6. Three of the characters in the book lose a parent at an early age: Daniel, Franklyn, and Stanley. Discuss the resulting alienation between Franklyn and his father, Stanley, and his mother, Eleanor, and how Francois and his son deal with the death of Michelle.
7. Throughout the novel the author asks questions about God, morality, and the concept of sin. How do his various characters struggle with these questions?
8. Runstedt, Franklyn, Mary, and Edward are all faced with moral dilemmas. Discuss the nature of these.
9. The idea of the beautifully designed utopian prison, Alba, at last gives Franklyn his life’s purpose. Discuss the ways in which Franklyn’s character changes as he attempts to win favour for this massive project.
10. Discuss the ways in which the idea of Alba gives Franklyn his purpose only to destroy him. What could Franklyn have done differently that would have changed the course of his life? What do you think the author is trying to say?
11. Paul’s conviction that his wife Louise is having an affair gradually threatens to destroy him. Describe the irony of what Paul eventually discovers.
12. There are many different kinds of questions about forgiveness in the novel. What does it mean? Is it truly possible? How is it distinct from mercy? Discuss the ways in which these concepts play a part in the lives of the characters in the book and determine the course of their lives.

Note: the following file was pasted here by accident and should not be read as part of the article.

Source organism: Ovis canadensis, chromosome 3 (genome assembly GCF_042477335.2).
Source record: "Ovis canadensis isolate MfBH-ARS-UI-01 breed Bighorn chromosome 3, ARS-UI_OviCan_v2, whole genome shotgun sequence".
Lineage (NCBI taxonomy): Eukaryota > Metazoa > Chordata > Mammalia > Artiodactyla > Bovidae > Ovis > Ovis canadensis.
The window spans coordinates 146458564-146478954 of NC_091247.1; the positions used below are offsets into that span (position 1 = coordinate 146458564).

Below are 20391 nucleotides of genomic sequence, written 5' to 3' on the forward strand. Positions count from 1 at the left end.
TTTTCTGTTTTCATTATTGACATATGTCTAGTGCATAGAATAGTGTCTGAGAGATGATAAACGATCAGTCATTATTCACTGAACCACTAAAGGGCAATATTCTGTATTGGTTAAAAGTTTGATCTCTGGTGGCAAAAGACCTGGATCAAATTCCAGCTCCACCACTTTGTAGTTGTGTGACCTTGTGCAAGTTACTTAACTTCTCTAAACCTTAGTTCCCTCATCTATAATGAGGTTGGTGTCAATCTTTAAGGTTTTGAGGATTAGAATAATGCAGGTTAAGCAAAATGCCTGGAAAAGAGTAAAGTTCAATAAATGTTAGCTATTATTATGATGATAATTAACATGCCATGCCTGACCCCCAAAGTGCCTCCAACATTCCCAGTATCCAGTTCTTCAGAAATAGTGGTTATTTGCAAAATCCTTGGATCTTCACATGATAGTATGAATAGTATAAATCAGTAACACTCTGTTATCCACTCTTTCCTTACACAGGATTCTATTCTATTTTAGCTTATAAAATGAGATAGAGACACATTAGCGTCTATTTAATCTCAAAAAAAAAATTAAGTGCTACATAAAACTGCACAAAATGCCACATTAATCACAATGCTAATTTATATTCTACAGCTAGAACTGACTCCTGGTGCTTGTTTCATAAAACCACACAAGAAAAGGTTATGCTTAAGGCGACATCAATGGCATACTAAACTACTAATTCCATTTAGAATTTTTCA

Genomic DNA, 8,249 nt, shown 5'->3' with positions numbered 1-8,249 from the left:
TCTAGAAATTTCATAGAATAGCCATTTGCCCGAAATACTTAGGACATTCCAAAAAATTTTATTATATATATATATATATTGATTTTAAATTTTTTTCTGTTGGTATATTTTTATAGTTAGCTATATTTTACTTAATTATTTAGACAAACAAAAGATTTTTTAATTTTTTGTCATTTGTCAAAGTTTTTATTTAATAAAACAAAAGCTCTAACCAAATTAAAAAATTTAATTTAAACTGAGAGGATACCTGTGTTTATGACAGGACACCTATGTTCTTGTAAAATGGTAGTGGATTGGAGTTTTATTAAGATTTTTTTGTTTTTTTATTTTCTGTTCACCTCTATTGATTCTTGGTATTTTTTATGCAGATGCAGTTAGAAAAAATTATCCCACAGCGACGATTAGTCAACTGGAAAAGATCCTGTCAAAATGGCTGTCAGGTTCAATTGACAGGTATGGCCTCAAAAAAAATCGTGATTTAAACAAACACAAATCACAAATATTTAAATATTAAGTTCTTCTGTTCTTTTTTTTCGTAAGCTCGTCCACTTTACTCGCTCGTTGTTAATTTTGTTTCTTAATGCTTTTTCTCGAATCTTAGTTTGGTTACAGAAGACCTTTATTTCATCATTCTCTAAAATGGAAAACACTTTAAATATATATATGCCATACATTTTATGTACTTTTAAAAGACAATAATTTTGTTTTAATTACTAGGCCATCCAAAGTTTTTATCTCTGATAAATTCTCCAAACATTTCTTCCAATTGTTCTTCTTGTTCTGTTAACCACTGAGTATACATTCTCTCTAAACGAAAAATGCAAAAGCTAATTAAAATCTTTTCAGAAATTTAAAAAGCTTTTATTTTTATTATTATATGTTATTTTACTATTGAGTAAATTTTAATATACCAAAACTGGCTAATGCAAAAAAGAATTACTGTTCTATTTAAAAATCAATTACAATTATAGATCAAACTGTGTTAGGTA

13. The concept of sin and the question of belief in God are recurring themes in this book. Does a belief in God necessitate a belief in sin? Discuss the role of religion and belief in the book as it directly or indirectly comes into play.
14. Near the end of the book, Franklyn feels Edward has betrayed him. What is Edward’s side of the story?
15. Betrayal — of someone else, of one’s self — occurs in many ways in the novel. Discuss examples of these occurrences. Do you think the author is saying that betrayal of one kind or another is something we are all destined for as human beings?
16. What is the relationship between ambition and gullibility in the novel?
17. Mary is caught between two worlds. One is in the inner workings of a political office; the other is in the Caribbean past of her family — her grandmother’s death and her sudden inheritance. Discuss what ethical positions Mary considers to help her navigate within these changing worlds.
18. Walter’s life and sexual conquests have remained a mystery to himself, bringing him to a crisis point. What discoveries does he make that enable him to find love in the end?
19. The author has chosen to write this novel in a formal and elegant style. How does this enhance the wit and wisdom of the story and the characters?
20. Asylum is a novel of ideas that brings in art, religion, philosophy, and classical references, all mixed with human truths. Discuss the breadth and originality of this novel and how it might be considered The Great Canadian Novel with a twist.